Italian businessman and Monaco resident spoke to two Italian media outlets.
Flavio Briatore shared his thoughts on wealth creation via his Instagram account, in video interviews with mediawebchannel.it and the Italian daily Libero.
"People don't understand that it is companies and investments that create wealth. I've never seen a poor person create jobs, but they take it out on the wealthy," he said on mediawebchannel.it.
The Monegasque resident went on to explain: "a rich guy isn't the guy who goes sailing in the Caribbean. When you're rich, you invest, constantly... We started out with a turnover of 10 million, today it is 140 million and we have 1,500 employees."
He made the same comments in an interview with the daily newspaper Libero, which he also shared on Instagram." I was born poor, I don't call them criminals", says the headline.
Flavio Briatore spoke at length about the accusations that have been made against him, saying that he was " criminalising the poor". The entrepreneur strongly denies this: "That's madness. I am a classic example of someone who was born poor, and made his fortune by working."
"We don't encourage young people to work any more"
He also took the opportunity to give his views on social welfare: "my claims are not baseless accusations, but a reflection of what is going on in my companies. When we conduct job interviews, the first things candidates ask are if they will have weekends off, what the holidays are. They want to have more free time. The mindset is changing and there is a lack of motivation.
I believe that these days they are convinced that they won't succeed, so they think they might as well stay at home and do nothing and receive 'citizenship income' [a universal income, launched in 2019 in Italy, ranging from €480 to €9,360 per year, Ed.] (…) I believe it is our sacred duty to help those who cannot work and have no other means of support, but it is madness to give this subsidy to young people aged 20 or 25, in a country that thrives on tourism between April and October. As a result, we are getting businesses in the sector into difficulties, and we don't encourage young people to work any more."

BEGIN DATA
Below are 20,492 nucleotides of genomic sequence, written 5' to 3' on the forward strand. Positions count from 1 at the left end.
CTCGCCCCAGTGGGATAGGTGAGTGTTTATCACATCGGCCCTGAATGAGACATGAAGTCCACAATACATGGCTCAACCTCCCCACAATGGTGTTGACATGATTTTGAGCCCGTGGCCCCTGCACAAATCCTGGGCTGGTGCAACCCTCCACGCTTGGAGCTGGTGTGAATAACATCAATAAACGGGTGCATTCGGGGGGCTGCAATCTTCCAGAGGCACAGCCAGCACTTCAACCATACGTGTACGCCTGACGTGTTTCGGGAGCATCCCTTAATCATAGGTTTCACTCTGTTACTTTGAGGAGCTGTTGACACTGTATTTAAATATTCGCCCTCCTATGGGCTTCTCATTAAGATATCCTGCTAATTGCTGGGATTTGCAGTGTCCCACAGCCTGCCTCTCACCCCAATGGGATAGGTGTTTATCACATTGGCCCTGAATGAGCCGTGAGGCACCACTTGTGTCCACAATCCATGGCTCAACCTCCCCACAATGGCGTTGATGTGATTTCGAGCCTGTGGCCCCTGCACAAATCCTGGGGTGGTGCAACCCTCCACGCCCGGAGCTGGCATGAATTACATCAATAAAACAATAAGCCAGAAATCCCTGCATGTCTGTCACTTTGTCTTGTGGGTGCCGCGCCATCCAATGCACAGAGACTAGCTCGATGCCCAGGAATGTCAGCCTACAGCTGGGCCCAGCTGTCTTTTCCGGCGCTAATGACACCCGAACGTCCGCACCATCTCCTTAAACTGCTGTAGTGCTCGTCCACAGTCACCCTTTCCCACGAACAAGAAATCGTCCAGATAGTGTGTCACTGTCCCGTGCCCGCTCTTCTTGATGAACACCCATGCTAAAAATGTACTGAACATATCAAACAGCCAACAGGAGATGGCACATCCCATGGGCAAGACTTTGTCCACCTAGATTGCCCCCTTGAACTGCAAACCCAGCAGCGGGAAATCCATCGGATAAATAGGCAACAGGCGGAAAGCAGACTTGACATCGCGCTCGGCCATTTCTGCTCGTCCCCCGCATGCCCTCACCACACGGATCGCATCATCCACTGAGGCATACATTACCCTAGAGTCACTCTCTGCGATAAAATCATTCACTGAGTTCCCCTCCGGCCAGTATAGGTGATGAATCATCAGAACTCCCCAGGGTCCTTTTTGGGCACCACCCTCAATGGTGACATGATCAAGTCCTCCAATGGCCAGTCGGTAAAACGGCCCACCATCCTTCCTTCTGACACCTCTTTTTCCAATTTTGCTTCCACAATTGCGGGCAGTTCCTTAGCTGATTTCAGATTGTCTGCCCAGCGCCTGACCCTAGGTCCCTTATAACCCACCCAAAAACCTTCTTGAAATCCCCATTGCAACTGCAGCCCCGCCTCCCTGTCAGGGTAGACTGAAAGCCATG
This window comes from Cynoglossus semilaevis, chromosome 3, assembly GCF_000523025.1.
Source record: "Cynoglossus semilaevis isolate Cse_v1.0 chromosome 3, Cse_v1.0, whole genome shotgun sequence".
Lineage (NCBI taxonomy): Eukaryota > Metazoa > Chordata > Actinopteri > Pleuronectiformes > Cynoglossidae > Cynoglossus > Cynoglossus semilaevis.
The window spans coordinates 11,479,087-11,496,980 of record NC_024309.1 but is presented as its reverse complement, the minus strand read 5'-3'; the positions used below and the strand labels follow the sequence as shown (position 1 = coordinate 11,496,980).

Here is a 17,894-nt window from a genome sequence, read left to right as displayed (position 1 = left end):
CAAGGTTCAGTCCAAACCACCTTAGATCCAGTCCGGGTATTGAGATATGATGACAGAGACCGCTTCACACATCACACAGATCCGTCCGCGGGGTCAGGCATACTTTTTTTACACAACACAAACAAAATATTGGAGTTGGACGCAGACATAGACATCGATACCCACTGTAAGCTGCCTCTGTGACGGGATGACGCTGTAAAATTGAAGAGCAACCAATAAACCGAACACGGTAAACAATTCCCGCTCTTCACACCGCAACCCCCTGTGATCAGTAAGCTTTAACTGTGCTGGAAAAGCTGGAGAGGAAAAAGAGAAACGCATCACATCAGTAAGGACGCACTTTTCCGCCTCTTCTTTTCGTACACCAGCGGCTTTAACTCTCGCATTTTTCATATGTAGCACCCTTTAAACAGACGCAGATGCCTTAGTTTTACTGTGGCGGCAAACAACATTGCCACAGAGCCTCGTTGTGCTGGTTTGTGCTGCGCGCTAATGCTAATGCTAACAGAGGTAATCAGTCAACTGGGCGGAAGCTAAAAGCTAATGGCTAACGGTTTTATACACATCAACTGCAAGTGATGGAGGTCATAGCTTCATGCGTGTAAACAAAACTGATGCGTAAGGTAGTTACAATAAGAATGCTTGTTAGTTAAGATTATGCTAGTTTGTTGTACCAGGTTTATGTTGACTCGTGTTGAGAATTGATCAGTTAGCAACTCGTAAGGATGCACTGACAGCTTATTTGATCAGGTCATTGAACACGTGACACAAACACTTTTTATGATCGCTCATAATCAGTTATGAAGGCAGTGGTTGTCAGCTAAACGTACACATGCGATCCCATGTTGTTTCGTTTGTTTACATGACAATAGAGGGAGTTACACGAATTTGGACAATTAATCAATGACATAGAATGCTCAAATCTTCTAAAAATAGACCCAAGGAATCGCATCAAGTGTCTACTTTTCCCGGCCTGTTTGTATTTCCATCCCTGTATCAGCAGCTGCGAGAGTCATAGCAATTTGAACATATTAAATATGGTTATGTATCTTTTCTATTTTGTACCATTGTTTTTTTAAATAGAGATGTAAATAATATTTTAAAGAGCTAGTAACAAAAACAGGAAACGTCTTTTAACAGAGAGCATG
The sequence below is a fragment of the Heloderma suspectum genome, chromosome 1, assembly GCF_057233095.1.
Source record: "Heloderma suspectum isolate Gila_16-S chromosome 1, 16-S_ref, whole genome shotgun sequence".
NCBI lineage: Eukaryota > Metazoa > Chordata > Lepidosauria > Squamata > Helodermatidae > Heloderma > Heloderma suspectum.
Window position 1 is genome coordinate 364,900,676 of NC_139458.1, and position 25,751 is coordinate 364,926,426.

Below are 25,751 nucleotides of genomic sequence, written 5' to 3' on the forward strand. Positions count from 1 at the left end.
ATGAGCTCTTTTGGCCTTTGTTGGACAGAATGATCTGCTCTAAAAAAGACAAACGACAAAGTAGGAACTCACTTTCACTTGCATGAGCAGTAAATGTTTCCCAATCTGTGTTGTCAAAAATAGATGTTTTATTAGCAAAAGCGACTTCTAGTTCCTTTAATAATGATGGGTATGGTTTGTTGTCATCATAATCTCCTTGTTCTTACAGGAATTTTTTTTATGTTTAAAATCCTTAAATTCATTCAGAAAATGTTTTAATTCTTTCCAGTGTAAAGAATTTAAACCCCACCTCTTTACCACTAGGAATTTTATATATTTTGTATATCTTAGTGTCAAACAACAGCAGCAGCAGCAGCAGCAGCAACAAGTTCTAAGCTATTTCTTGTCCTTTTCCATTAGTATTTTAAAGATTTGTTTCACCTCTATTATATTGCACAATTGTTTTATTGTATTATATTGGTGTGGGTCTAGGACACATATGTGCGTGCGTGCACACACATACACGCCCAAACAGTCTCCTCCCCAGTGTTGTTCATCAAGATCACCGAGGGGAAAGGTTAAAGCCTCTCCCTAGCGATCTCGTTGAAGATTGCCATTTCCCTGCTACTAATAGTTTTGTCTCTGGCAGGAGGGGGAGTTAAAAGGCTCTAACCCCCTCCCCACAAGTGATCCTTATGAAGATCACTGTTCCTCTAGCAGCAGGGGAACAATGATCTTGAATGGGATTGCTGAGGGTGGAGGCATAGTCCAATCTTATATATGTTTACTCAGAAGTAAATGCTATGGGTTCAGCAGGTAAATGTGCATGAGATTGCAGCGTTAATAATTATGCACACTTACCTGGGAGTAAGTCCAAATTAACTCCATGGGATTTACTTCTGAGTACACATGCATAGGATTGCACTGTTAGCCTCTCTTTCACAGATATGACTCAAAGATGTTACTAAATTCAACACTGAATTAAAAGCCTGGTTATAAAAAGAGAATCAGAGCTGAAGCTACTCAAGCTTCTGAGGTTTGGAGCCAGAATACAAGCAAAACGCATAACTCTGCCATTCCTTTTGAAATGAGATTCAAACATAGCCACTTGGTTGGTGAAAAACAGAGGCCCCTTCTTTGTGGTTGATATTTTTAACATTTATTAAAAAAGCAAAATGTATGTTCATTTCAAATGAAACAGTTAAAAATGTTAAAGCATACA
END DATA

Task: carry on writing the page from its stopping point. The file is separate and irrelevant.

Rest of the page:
According to Flavio Briatore, the problem goes deeper than that. When asked about the storm that damaged his restaurant Twiga in Versilia last August, he regrets how some people revelled in the disaster: "For a whole day, many people laughed at our misfortune. It just goes to show how some people, consumed with jealousy and resentment, cannot bear it when someone does well. They want everyone to struggle. They would have been even happier if the hurricane had destroyed everything, Instead, thanks to our employees who worked thirty-six hours non-stop, we put everything to rights and the next evening we reopened it as if nothing had happened."